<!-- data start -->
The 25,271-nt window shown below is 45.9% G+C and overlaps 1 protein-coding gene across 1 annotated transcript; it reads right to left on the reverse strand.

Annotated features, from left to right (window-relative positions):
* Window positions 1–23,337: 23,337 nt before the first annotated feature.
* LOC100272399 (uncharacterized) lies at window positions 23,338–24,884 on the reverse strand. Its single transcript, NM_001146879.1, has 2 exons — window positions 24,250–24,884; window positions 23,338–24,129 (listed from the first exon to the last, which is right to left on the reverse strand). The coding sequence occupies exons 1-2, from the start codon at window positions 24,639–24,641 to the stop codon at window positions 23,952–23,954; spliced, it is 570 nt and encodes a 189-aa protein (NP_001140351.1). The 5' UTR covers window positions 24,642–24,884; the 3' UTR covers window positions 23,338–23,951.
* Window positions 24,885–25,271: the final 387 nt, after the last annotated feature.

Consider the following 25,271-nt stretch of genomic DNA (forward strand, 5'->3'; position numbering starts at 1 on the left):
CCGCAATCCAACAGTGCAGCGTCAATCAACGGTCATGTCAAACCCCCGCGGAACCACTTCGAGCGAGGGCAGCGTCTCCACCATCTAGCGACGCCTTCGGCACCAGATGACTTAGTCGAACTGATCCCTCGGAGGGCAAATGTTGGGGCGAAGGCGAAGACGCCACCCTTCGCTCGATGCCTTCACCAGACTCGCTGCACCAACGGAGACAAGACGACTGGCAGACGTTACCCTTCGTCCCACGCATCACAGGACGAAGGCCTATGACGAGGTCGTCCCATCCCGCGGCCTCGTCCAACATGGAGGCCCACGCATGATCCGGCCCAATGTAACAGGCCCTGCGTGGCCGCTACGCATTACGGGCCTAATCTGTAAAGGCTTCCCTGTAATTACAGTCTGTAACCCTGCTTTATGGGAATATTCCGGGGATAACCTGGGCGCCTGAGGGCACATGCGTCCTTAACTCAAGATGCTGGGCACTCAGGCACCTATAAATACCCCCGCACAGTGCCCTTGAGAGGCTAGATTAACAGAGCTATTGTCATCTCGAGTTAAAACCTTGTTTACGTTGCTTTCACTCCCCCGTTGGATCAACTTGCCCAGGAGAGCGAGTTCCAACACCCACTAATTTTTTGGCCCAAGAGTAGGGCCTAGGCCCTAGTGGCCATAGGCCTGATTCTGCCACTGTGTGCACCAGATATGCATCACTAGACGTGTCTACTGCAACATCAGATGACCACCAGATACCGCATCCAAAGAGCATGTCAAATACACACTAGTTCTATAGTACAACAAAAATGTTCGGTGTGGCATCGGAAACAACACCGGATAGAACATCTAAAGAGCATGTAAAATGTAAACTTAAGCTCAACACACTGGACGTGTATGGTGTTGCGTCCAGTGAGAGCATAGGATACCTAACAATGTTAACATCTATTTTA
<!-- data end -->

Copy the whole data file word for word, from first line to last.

The 25,271-nt window shown below is 45.9% G+C and overlaps 1 protein-coding gene across 1 annotated transcript; it reads right to left on the reverse strand.

Annotated features, from left to right (window-relative positions):
* Window positions 1–23,337: 23,337 nt before the first annotated feature.
* LOC100272399 (uncharacterized) lies at window positions 23,338–24,884 on the reverse strand. Its single transcript, NM_001146879.1, has 2 exons — window positions 24,250–24,884; window positions 23,338–24,129 (listed from the first exon to the last, which is right to left on the reverse strand). The coding sequence occupies exons 1-2, from the start codon at window positions 24,639–24,641 to the stop codon at window positions 23,952–23,954; spliced, it is 570 nt and encodes a 189-aa protein (NP_001140351.1). The 5' UTR covers window positions 24,642–24,884; the 3' UTR covers window positions 23,338–23,951.
* Window positions 24,885–25,271: the final 387 nt, after the last annotated feature.

Consider the following 25,271-nt stretch of genomic DNA (forward strand, 5'->3'; position numbering starts at 1 on the left):
CCGCAATCCAACAGTGCAGCGTCAATCAACGGTCATGTCAAACCCCCGCGGAACCACTTCGAGCGAGGGCAGCGTCTCCACCATCTAGCGACGCCTTCGGCACCAGATGACTTAGTCGAACTGATCCCTCGGAGGGCAAATGTTGGGGCGAAGGCGAAGACGCCACCCTTCGCTCGATGCCTTCACCAGACTCGCTGCACCAACGGAGACAAGACGACTGGCAGACGTTACCCTTCGTCCCACGCATCACAGGACGAAGGCCTATGACGAGGTCGTCCCATCCCGCGGCCTCGTCCAACATGGAGGCCCACGCATGATCCGGCCCAATGTAACAGGCCCTGCGTGGCCGCTACGCATTACGGGCCTAATCTGTAAAGGCTTCCCTGTAATTACAGTCTGTAACCCTGCTTTATGGGAATATTCCGGGGATAACCTGGGCGCCTGAGGGCACATGCGTCCTTAACTCAAGATGCTGGGCACTCAGGCACCTATAAATACCCCCGCACAGTGCCCTTGAGAGGCTAGATTAACAGAGCTATTGTCATCTCGAGTTAAAACCTTGTTTACGTTGCTTTCACTCCCCCGTTGGATCAACTTGCCCAGGAGAGCGAGTTCCAACACCCACTAATTTTTTGGCCCAAGAGTAGGGCCTAGGCCCTAGTGGCCATAGGCCTGATTCTGCCACTGTGTGCACCAGATATGCATCACTAGACGTGTCTACTGCAACATCAGATGACCACCAGATACCGCATCCAAAGAGCATGTCAAATACACACTAGTTCTATAGTACAACAAAAATGTTCGGTGTGGCATCGGAAACAACACCGGATAGAACATCTAAAGAGCATGTAAAATGTAAACTTAAGCTCAACACACTGGACGTGTATGGTGTTGCGTCCAGTGAGAGCATAGGATACCTAACAATGTTAACATCTATTTTA